Creative Nonfiction

NO EASING INTO IT by Lori Yeghiayan Friedman

November 7, 1994: I sat on William and Luke’s bed, listening to the ring, ring in my ear, each ring getting fainter like a distant alarm. I was about to hang up when someone answered—a man. “Hello,” he said, startled, like maybe I’d woken him up.  “Hi,” I said into the receiver of the beige rotary phone on my lap. I scanned The Yellow Pages opened next to me on the faded maroon bedspread. I checked the ad: Did I get the number right? I looked out their bedroom window and up at the night sky: What should I say?

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SECONDARY PROBLEM by Kate Lindstedt

Tell your mother you are going to see a movie. Ride with Hannah in her gold Honda Accord to the liquor store on Harrison, the one that doesn’t card. Watch the sun skirt behind clouds while she buys a handle of Malibu. Fling ping pong balls into cups of Tecate at Chloe Peralta’s house. Take shots of blue liquor until the night whirls in your stomach. Wake up crying on shag-carpeted stairs because out of everyone here you will be the last to find love. When your mom asks how the sleepover was, say it was fun. *** Fly 2,586

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THE PULL by Ann Kathryn Kelly

I’ve felt the pull for years, to see what’s out there, how it differs from what I understand of the world. I’ve traveled distances to feed the pull. One destination, while still in the planning, thrilled me. Africa’s “Big Five” beckoned: lion, leopard, elephant, rhino, buffalo. I had my telephoto lens and a new bush hat—wide-brimmed, khaki-colored, with proper ventilation at the crown.  I pushed aside months of gripping headaches and growing fatigue, instead buying airfare, getting vaccinations. Nothing was going to sideline me. “You have a cavernous angioma.”  I looked at the doctor in his white lab coat with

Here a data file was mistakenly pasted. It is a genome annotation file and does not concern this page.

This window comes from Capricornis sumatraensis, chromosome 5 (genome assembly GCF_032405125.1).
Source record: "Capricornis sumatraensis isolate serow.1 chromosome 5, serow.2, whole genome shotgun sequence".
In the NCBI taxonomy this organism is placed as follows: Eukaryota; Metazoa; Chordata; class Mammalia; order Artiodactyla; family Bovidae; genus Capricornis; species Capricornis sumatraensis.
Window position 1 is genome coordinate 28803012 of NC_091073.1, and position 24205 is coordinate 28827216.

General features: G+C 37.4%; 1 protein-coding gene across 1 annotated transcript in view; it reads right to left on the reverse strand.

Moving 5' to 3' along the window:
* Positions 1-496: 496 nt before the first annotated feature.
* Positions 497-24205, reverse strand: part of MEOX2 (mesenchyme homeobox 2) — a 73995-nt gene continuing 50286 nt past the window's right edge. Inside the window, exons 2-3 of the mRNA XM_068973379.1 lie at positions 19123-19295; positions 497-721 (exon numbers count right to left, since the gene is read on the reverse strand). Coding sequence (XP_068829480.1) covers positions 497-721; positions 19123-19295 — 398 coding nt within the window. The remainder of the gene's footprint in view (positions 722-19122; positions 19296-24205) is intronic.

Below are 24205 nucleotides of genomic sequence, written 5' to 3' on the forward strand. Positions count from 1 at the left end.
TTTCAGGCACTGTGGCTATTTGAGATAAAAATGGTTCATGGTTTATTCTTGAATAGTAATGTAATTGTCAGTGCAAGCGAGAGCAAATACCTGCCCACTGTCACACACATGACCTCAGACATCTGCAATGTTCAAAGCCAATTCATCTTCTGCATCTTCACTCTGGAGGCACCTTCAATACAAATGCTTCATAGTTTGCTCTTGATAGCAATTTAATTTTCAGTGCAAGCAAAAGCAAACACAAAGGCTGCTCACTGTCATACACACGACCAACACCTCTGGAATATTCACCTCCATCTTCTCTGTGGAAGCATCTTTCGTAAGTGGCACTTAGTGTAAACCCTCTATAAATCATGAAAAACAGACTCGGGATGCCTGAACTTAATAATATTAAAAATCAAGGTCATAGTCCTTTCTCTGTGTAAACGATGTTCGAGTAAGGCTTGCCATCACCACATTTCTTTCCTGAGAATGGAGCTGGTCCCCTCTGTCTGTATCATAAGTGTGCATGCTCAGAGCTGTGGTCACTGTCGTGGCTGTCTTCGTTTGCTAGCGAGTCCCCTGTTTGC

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FRAGMENTS by Chelsea Plunkett

I. My mother tastes like the peanut butter sandwiches she made when I refused a homemade meal, Chai-spiced tea to soothe bronchitis, and a sprinkle of powdered sugar on brownies and banana bread. Her taste is stolen bites of cream cheese mixed with sugar as we make pumpkin cheesecake, steady instructions for achieving the streusel on sweet potato casserole, and chocolate frosting on birthday cakes.  In the time of new prescription refills, when she sleeps for days on end, sugar and fat dance on my tongue. It’s a momentary high from stolen food to fill an emotional void, whole boxes

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SATURDAY NIGHT (AT THE ER) by Fran-Claire Kenney

Trigger Warnings: anxiety, mental illness, self-harm, suicide At best (at first), it feels like mooching off. There are all these kids in the pediatric ward with oxygen masks gripping their faces like leeches, or their scalps shiny against the fluorescents, or their parents sitting watch in a casually tragic state of exhaustion next to big beds containing little, broken people. And there I am, looking twenty-one though I’m actually not, and I’ve got, wait for it, anxiety. Everybody says they have anxiety. People don’t just say they were in a crash and felt each rib snap under the car door.